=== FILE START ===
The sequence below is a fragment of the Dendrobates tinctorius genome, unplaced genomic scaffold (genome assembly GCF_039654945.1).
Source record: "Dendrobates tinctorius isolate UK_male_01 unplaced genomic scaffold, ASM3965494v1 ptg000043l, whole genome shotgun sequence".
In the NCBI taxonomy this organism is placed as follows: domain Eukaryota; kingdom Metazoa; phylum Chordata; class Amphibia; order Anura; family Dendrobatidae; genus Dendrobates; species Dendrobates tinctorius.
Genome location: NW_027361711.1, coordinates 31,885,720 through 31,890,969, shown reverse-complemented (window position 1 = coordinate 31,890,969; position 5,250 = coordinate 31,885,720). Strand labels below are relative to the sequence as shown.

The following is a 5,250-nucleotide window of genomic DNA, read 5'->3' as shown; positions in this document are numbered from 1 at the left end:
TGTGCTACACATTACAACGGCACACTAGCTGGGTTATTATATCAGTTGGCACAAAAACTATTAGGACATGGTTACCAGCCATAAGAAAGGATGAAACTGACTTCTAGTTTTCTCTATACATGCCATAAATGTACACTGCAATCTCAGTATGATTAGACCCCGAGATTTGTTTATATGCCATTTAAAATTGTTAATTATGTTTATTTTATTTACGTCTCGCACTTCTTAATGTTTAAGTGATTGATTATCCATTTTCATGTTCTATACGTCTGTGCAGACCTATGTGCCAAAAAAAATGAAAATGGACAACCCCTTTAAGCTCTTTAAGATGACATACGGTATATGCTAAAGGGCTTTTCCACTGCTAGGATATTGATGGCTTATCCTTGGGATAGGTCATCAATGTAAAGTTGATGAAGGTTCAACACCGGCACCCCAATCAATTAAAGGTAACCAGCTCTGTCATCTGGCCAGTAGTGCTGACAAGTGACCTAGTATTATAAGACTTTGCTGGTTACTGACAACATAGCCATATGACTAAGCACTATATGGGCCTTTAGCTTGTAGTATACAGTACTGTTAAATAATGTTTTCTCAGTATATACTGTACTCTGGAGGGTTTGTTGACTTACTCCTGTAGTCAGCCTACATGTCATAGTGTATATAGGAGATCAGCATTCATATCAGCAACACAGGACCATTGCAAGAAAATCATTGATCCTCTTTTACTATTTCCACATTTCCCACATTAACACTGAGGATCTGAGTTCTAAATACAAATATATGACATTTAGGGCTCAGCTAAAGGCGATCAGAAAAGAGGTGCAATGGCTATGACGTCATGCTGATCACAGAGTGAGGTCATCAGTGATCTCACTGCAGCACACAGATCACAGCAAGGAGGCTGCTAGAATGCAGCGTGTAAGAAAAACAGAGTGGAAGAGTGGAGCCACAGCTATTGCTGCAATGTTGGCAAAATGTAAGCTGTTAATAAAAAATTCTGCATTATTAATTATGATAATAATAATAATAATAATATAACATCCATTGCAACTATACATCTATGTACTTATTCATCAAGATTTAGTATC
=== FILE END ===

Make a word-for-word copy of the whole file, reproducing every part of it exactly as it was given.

The sequence below is a fragment of the Dendrobates tinctorius genome, unplaced genomic scaffold (genome assembly GCF_039654945.1).
Source record: "Dendrobates tinctorius isolate UK_male_01 unplaced genomic scaffold, ASM3965494v1 ptg000043l, whole genome shotgun sequence".
In the NCBI taxonomy this organism is placed as follows: domain Eukaryota; kingdom Metazoa; phylum Chordata; class Amphibia; order Anura; family Dendrobatidae; genus Dendrobates; species Dendrobates tinctorius.
Genome location: NW_027361711.1, coordinates 31,885,720 through 31,890,969, shown reverse-complemented (window position 1 = coordinate 31,890,969; position 5,250 = coordinate 31,885,720). Strand labels below are relative to the sequence as shown.

The following is a 5,250-nucleotide window of genomic DNA, read 5'->3' as shown; positions in this document are numbered from 1 at the left end:
TGTGCTACACATTACAACGGCACACTAGCTGGGTTATTATATCAGTTGGCACAAAAACTATTAGGACATGGTTACCAGCCATAAGAAAGGATGAAACTGACTTCTAGTTTTCTCTATACATGCCATAAATGTACACTGCAATCTCAGTATGATTAGACCCCGAGATTTGTTTATATGCCATTTAAAATTGTTAATTATGTTTATTTTATTTACGTCTCGCACTTCTTAATGTTTAAGTGATTGATTATCCATTTTCATGTTCTATACGTCTGTGCAGACCTATGTGCCAAAAAAAATGAAAATGGACAACCCCTTTAAGCTCTTTAAGATGACATACGGTATATGCTAAAGGGCTTTTCCACTGCTAGGATATTGATGGCTTATCCTTGGGATAGGTCATCAATGTAAAGTTGATGAAGGTTCAACACCGGCACCCCAATCAATTAAAGGTAACCAGCTCTGTCATCTGGCCAGTAGTGCTGACAAGTGACCTAGTATTATAAGACTTTGCTGGTTACTGACAACATAGCCATATGACTAAGCACTATATGGGCCTTTAGCTTGTAGTATACAGTACTGTTAAATAATGTTTTCTCAGTATATACTGTACTCTGGAGGGTTTGTTGACTTACTCCTGTAGTCAGCCTACATGTCATAGTGTATATAGGAGATCAGCATTCATATCAGCAACACAGGACCATTGCAAGAAAATCATTGATCCTCTTTTACTATTTCCACATTTCCCACATTAACACTGAGGATCTGAGTTCTAAATACAAATATATGACATTTAGGGCTCAGCTAAAGGCGATCAGAAAAGAGGTGCAATGGCTATGACGTCATGCTGATCACAGAGTGAGGTCATCAGTGATCTCACTGCAGCACACAGATCACAGCAAGGAGGCTGCTAGAATGCAGCGTGTAAGAAAAACAGAGTGGAAGAGTGGAGCCACAGCTATTGCTGCAATGTTGGCAAAATGTAAGCTGTTAATAAAAAATTCTGCATTATTAATTATGATAATAATAATAATAATAATATAACATCCATTGCAACTATACATCTATGTACTTATTCATCAAGATTTAGTATC